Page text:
Submitted Successfully!
Thank you for your contribution! You can also upload a video entry or images related to this topic.
Check Note
Ver. Summary Created by Modification Content Size Created at Operation
1 + 439 word(s) 439 2020-12-15 07:35:00
Pfeiffer Syndrome
Upload a video

Pfeiffer syndrome is a genetic disorder characterized by the premature fusion of certain skull bones (craniosynostosis). This early fusion prevents the skull from growing normally and affects the shape of the head and face. Pfeiffer syndrome also affects bones in the hands and feet.

genetic conditions
Contributor MDPI registered users' name will be linked to their SciProfiles pages. To register with us, please refer to :
View Times: 311
Entry Collection: MedlinePlus
Revision: 1 time (View History)
Update Date: 24 Dec 2020
Table of Contents

    1. Introduction

    Many of the characteristic facial features of Pfeiffer syndrome result from premature fusion of the skull bones. Abnormal growth of these bones leads to bulging and wide-set eyes, a high forehead, an underdeveloped upper jaw, and a beaked nose. More than half of all children with Pfeiffer syndrome have hearing loss; dental problems are also common.

    In people with Pfeiffer syndrome, the thumbs and first (big) toes are wide and bend away from the other digits. Unusually short fingers and toes (brachydactyly) are also common, and there may be some webbing or fusion between the digits (syndactyly).

    Pfeiffer syndrome is divided into three subtypes. Type 1, also known as classic Pfeiffer syndrome, has symptoms as described above. Most individuals with type 1 Pfeiffer syndrome have normal intelligence and a normal life span. Types 2 and 3 are more severe forms of Pfeiffer syndrome that often involve problems with the nervous system. The premature fusion of skull bones can limit brain growth, leading to delayed development and other neurological problems. In addition, individuals with type 2 or 3 can have fusion of the bones (ankylosis) in the elbow or other joints, limiting mobility, and abnormalities of the face and airways, which can cause life-threatening breathing problems. Type 2 is distinguished from type 3 by the presence of a cloverleaf-shaped head, which is caused by more extensive fusion of bones in the skull.

    2. Frequency

    Pfeiffer syndrome affects about 1 in 100,000 individuals.

    3. Causes

    Pfeiffer syndrome is most commonly caused by mutations in the FGFR2 gene. Mutations in the FGFR1 gene cause a small percentage of cases of type 1 Pfeiffer syndrome. Mutations in this gene have not been associated with type 2 or 3.

    The FGFR1 and FGFR2 genes provide instructions for making proteins known as fibroblast growth factor receptors 1 and 2, respectively. Among their multiple functions, these proteins signal immature cells to become bone cells during embryonic development. A mutation in either the FGFR1 or FGFR2 gene alters the function of the respective protein, causing prolonged signaling, which can promote the premature fusion of skull bones and affect the development of bones in the hands and feet.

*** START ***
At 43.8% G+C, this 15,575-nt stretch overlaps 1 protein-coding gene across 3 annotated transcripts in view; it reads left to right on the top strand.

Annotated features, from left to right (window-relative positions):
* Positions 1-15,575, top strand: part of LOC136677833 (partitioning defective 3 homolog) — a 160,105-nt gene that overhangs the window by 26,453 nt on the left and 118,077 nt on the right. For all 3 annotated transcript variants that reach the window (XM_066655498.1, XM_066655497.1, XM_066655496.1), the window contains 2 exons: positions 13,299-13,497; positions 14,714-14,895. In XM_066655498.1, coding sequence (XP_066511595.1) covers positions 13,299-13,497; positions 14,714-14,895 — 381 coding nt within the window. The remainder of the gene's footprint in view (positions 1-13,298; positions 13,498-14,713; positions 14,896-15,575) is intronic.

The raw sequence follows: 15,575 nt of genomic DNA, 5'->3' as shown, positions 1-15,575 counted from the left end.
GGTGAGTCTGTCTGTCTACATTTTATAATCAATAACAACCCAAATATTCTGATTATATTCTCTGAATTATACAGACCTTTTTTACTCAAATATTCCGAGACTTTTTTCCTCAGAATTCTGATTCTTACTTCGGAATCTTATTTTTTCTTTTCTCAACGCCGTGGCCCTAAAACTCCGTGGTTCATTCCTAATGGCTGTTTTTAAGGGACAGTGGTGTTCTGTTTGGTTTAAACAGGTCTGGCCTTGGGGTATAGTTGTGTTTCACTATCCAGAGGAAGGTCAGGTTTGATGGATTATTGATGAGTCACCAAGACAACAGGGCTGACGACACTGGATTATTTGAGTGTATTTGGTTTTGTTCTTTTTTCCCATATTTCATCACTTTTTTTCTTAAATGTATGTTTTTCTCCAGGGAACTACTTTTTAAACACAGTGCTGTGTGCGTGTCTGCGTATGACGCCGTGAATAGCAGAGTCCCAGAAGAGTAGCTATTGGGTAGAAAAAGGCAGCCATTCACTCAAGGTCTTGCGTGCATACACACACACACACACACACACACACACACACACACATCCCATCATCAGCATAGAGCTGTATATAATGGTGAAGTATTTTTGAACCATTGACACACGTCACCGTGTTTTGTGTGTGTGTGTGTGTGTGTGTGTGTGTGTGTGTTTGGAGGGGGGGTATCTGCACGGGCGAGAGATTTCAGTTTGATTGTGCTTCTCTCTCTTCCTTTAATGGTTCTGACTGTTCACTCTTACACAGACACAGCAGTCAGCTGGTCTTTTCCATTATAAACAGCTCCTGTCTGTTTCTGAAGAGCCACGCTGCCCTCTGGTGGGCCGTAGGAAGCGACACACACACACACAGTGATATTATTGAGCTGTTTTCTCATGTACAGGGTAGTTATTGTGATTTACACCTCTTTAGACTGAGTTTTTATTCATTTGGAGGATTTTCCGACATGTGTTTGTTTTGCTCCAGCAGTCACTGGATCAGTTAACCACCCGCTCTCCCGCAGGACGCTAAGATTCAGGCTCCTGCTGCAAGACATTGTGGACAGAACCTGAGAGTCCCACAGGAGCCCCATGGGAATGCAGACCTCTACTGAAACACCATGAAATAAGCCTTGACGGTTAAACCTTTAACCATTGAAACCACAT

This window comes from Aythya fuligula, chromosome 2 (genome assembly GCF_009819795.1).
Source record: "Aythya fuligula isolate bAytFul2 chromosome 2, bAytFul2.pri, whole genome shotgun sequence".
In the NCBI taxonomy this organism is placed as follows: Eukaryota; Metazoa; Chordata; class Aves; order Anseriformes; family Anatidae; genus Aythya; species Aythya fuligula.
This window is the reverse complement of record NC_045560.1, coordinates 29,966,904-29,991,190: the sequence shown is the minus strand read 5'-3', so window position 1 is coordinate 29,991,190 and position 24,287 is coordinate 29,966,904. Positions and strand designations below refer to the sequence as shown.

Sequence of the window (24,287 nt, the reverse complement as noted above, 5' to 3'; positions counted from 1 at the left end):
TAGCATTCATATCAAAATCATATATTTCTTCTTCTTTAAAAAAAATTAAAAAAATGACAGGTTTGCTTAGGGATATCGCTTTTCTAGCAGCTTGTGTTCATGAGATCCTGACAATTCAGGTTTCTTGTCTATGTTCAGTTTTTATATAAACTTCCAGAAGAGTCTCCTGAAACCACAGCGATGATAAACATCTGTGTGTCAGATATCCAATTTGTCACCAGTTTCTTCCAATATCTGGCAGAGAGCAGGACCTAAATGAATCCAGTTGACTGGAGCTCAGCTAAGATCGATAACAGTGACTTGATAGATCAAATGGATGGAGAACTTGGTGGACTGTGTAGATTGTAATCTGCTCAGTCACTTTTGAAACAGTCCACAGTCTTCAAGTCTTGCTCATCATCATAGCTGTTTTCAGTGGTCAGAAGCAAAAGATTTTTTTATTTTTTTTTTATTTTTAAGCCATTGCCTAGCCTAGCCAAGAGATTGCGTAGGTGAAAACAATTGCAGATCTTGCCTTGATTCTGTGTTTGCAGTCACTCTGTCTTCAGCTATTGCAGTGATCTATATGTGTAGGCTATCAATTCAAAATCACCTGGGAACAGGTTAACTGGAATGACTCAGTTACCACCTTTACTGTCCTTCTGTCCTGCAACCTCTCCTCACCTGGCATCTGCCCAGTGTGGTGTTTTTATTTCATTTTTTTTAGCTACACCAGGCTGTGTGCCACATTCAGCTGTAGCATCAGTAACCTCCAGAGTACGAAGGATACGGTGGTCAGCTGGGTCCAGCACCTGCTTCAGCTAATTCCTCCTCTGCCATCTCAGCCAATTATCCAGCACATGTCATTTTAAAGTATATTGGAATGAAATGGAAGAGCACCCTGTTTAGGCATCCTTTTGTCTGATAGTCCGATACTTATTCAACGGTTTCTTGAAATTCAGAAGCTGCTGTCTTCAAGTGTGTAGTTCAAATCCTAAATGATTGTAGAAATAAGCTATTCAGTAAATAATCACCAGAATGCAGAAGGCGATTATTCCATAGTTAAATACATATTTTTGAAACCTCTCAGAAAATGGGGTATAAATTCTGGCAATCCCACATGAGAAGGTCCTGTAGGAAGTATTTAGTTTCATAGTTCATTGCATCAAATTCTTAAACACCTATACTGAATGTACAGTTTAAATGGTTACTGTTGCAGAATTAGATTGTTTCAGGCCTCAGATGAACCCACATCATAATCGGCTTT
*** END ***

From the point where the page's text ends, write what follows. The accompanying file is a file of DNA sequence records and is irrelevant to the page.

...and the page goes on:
4. Inheritance

    This condition is inherited in an autosomal dominant pattern, which means one copy of the altered gene in each cell is sufficient to cause the disorder.

    5. Other Names for This Condition

    • acrocephalosyndactyly, type V
    • ACS V
    • ACS5
    • craniofacial-skeletal-dermatologic dysplasia
    • Noack syndrome


    1. Chen L, Deng CX. Roles of FGF signaling in skeletal development and humangenetic diseases. Front Biosci. 2005 May 1;10:1961-76. Review.
    2. Chokdeemboon C, Mahatumarat C, Rojvachiranonda N, Tongkobpetch S,Suphapeetiporn K, Shotelersuk V. FGFR1 and FGFR2 mutations in Pfeiffer syndrome. J Craniofac Surg. 2013 Jan;24(1):150-2. doi: 10.1097/SCS.0b013e3182646454.
    3. Cornejo-Roldan LR, Roessler E, Muenke M. Analysis of the mutational spectrumof the FGFR2 gene in Pfeiffer syndrome. Hum Genet. 1999 May;104(5):425-31.
    4. Greig AV, Wagner J, Warren SM, Grayson B, McCarthy JG. Pfeiffer syndrome:analysis of a clinical series and development of a classification system. JCraniofac Surg. 2013 Jan;24(1):204-15. doi: 10.1097/SCS.0b013e31826704be.
    5. Harb E, Kran B. Pfeiffer syndrome: systemic and ocular implications.Optometry. 2005 Jul;76(7):352-62. Review.
    6. Vogels A, Fryns JP. Pfeiffer syndrome. Orphanet J Rare Dis. 2006 Jun 1;1:19.Review.
    7. Wilkie AO, Patey SJ, Kan SH, van den Ouweland AM, Hamel BC. FGFs, theirreceptors, and human limb malformations: clinical and molecular correlations. Am J Med Genet. 2002 Oct 15;112(3):266-78. Review.
    Contributor MDPI registered users' name will be linked to their SciProfiles pages. To register with us, please refer to :
    View Times: 311
    Entry Collection: MedlinePlus
    Revision: 1 time (View History)
    Update Date: 24 Dec 2020
    Table of Contents


      Are you sure to Delete?

      Video Upload Options

      Do you have a full video?
      If you have any further questions, please contact Encyclopedia Editorial Office.
      Xu, R. Pfeiffer Syndrome. Encyclopedia. Available online: (accessed on 04 October 2023).
      Xu R. Pfeiffer Syndrome. Encyclopedia. Available at: Accessed October 04, 2023.
      Xu, Rita. "Pfeiffer Syndrome" Encyclopedia, (accessed October 04, 2023).
      Xu, R.(2020, December 24). Pfeiffer Syndrome. In Encyclopedia.
      Xu, Rita. "Pfeiffer Syndrome." Encyclopedia. Web. 24 December, 2020.